76: Number of times the U.S. has used its veto.
1,200: Number of American historians who signed a petition last year demanding the Bush administration respect the U.S. Constitution with respect to declaration of war.
54 to 67: By 2020, estimated percentage of crude oil that will come from Persian Gulf.
2: As a measure of proven oil reserves, ranking of Iraq among all countries.
6: Percentage of the world's population living in the U.S.
30: Percentage of the world's energy resources used in the U.S.
89: Percentage of Americans who rely on television as their first source of news during war in Iraq.
92: Between Sept. 14, 2002 and Feb. 7, 2003, percentage of news stories airing on NBC, ABC and CBS that originated directly from White House, Pentagon or State Department.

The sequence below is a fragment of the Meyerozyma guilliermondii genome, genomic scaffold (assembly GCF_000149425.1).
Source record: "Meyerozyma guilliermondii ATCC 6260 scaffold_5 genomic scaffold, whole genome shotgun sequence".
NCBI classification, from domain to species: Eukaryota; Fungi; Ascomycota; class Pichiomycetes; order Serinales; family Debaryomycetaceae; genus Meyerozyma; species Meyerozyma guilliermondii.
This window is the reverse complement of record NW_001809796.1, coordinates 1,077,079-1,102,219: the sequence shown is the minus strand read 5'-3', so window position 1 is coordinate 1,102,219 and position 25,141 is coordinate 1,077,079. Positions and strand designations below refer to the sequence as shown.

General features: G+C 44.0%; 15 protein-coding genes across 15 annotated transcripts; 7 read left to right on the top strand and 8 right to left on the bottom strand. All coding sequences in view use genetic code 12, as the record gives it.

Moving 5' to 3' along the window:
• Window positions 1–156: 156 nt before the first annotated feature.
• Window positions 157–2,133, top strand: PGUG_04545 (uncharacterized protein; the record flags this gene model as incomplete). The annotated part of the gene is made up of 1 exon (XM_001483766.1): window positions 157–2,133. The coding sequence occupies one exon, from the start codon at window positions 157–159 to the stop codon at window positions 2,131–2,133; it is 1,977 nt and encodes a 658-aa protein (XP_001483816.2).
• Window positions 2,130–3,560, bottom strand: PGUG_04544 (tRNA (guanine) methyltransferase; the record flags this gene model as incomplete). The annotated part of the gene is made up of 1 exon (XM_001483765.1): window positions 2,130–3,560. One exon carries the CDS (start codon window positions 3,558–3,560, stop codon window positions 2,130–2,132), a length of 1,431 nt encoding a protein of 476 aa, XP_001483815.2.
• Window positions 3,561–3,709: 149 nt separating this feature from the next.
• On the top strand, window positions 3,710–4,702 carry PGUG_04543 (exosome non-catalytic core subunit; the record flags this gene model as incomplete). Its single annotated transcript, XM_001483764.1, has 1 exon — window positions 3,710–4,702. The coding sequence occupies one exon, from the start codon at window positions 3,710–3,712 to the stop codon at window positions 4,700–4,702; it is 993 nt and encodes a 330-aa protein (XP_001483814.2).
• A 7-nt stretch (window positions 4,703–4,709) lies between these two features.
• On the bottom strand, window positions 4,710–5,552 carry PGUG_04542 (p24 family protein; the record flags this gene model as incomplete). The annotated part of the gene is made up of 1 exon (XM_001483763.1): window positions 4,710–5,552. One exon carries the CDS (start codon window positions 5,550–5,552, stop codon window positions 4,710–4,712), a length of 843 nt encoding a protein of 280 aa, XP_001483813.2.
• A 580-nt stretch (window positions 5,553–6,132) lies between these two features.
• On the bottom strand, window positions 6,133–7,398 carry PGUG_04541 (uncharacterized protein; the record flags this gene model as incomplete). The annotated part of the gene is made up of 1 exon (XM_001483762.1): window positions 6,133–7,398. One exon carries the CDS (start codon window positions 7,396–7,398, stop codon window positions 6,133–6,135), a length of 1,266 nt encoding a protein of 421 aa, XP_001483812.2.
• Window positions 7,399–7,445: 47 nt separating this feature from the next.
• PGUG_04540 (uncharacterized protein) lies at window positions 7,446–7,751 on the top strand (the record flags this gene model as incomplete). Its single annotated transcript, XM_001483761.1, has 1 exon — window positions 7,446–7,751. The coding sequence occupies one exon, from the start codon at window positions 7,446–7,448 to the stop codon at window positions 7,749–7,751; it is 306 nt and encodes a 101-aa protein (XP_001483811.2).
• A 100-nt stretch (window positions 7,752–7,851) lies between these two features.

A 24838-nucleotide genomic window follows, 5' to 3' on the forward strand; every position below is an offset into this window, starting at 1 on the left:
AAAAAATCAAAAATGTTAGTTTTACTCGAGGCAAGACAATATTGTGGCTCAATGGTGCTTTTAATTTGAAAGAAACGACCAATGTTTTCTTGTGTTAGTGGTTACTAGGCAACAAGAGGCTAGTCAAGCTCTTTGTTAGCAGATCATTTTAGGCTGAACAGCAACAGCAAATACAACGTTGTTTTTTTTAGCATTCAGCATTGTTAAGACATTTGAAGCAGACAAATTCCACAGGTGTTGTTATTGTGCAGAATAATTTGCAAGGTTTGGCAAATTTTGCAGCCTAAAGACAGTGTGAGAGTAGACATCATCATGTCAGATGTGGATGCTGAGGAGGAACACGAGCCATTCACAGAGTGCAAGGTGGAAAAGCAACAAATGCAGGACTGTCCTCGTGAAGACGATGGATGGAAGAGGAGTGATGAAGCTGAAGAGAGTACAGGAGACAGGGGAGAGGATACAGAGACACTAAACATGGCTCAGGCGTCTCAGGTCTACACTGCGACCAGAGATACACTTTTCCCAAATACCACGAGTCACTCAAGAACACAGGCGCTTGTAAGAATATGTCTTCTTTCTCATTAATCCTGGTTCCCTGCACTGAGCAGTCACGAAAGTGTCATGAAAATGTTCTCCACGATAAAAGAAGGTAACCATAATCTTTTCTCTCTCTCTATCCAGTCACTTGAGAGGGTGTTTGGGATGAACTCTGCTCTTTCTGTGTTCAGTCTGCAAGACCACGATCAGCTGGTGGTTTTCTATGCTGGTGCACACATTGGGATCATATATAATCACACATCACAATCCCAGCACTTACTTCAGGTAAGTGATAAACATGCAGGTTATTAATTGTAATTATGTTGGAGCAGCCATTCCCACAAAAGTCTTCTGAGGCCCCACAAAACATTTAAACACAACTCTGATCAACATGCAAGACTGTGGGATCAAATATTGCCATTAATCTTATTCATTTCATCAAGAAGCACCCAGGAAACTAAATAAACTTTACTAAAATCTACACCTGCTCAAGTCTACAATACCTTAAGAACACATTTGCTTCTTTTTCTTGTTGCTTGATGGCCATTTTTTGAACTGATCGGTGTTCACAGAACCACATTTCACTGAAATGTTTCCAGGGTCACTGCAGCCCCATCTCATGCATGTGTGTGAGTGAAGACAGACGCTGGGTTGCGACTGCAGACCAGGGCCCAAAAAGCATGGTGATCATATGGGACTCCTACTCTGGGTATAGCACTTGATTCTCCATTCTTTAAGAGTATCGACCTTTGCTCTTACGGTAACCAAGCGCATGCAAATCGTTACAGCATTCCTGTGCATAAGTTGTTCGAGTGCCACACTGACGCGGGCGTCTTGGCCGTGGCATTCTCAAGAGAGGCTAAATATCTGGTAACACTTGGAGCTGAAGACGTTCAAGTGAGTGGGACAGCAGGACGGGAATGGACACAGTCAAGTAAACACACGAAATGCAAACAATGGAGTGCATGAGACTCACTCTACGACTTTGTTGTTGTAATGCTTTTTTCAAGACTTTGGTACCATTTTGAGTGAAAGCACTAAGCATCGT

67: Between March 25 and 27, percentage of U.S. television viewers who said they felt "sad watching the war coverage."
83: Percentage of U.S. television viewers who say they now want a return to entertainment programming.
236,202: The number of times Osama bin Laden was mentioned in international media reports between Sept. 11, 2001 and Sept. 11, 2002.
57, 667: The number of times Osama bin Laden was mentioned between Sept. 11, 2002 and today.
66,648: The number of times Saddam Hussein was mentioned between Sept. 11, 2001 and Sept. 11, 2002.
225,147: The number of times Saddam Hussein was mentioned between Sept. 11, 2002 and today.
Oct. 2, 2002: Date the American Gulf War Veterans Association called for the resignation of U.S. Defense Secretary Donald Rumsfeld after he denied the U.S. sent biological weapons to Iraq during the 1980s.